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By Alex Johnson

Even President Barack Obama hasn't seen the secret chapter of Congress' joint 2002 report on Sept. 11 attacks, the White House revealed on Monday.

Press secretary Josh Earnest previously hasn't answered when asked whether Obama had read the pages in question.

But pressure is growing on the administration to declassify the chapter, which makes up 28 of the report's 838 pages, in light of claims made in a lawsuit that blames Saudi Arabia for the 2001 attacks.

"The president obviously reads a lot of material on a day-to-day basis," Earnest said at the daily briefing for the media Monday. "I'm not sure that he felt that it was necessary for him to read those 28 pages."

The chapter also never came up for discussion during Obama's recent visit to Saudi Arabia, where he met with King Salman, Earnest said.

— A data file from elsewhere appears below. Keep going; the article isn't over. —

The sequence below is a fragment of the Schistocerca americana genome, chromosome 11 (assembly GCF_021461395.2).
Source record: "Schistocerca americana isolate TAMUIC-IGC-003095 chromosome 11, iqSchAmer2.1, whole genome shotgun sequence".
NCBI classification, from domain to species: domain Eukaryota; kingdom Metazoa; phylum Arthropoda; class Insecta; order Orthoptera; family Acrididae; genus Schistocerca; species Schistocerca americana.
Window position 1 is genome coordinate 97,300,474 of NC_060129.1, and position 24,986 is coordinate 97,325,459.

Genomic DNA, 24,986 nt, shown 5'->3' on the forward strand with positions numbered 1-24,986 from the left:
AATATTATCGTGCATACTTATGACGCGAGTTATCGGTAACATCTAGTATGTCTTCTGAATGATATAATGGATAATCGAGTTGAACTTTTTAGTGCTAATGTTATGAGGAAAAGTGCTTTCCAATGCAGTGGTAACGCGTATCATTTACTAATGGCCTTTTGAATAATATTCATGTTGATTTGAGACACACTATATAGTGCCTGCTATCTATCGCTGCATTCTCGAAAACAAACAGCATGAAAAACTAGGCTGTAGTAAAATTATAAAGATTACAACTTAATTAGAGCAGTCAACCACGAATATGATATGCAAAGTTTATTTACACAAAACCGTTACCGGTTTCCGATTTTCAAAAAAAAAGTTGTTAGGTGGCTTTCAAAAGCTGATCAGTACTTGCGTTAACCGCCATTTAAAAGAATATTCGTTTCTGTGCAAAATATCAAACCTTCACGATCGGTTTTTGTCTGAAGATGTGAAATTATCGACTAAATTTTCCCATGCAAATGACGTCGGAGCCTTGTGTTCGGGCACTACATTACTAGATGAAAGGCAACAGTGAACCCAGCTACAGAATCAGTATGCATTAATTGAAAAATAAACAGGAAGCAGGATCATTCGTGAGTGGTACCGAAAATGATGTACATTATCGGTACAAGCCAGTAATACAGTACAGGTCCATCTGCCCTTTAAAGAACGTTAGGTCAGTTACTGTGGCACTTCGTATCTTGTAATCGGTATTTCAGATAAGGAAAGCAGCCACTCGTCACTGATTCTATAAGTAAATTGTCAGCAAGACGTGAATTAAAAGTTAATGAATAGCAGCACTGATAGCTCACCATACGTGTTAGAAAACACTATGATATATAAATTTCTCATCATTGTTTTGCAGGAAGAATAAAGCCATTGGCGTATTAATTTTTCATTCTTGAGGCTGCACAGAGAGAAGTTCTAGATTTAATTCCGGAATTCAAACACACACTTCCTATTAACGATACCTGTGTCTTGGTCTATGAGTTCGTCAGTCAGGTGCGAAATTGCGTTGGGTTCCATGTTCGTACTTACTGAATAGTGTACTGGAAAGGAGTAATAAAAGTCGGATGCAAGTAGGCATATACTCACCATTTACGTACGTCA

CIA Director John Brennan said Sunday on NBC's "Meet the Press" that information in the classified pages was preliminary and uncorroborated, and he said it was likely to be "very, very inaccurate" in discussing Saudi Arabia.

Many current and former U.S. officials with knowledge of the disputed chapter have told NBC News that they only add detail to events already well known to authorities and to members of the public who read the report of the National Commission on Terrorist Attacks Upon the United States.

Related: What's in the Missing 28 Pages From the 9/11 Inquiry?

Fifteen of the 19 terrorists who crashed airliners into the World Trade Center in New York and the Pentagon outside Washington, D.C., and in a field in Pennsylvania were Saudi. Relatives of many of the 2,996 people killed in the attacks when believe the Saudi government played some role.

The Saudi government, which has always denied any involvement, has also called for the 28 pages to be released.